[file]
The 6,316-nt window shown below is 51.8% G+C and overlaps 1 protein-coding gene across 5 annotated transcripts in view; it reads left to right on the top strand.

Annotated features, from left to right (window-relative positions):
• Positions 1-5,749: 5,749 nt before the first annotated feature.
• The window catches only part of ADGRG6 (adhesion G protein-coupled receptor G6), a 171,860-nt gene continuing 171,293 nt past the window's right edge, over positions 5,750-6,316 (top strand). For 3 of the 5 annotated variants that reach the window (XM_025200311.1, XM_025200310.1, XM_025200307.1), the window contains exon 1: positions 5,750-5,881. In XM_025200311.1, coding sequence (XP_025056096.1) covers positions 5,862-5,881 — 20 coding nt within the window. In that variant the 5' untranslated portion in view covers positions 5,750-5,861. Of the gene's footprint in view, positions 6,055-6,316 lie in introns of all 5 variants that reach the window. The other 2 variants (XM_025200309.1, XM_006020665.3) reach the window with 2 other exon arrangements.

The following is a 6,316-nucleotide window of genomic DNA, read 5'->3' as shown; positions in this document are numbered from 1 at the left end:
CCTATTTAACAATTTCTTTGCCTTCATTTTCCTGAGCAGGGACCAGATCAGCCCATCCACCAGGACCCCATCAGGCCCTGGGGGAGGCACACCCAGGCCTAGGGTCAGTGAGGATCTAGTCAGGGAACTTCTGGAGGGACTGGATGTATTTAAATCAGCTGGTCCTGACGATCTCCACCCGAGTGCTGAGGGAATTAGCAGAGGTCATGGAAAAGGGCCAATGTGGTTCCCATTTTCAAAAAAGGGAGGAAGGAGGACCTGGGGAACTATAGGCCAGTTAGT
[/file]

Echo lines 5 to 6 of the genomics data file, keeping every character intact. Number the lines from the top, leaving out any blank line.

The following is a 6,316-nucleotide window of genomic DNA, read 5'->3' as shown; positions in this document are numbered from 1 at the left end:
CCTATTTAACAATTTCTTTGCCTTCATTTTCCTGAGCAGGGACCAGATCAGCCCATCCACCAGGACCCCATCAGGCCCTGGGGGAGGCACACCCAGGCCTAGGGTCAGTGAGGATCTAGTCAGGGAACTTCTGGAGGGACTGGATGTATTTAAATCAGCTGGTCCTGACGATCTCCACCCGAGTGCTGAGGGAATTAGCAGAGGTCATGGAAAAGGGCCAATGTGGTTCCCATTTTCAAAAAAGGGAGGAAGGAGGACCTGGGGAACTATAGGCCAGTTAGT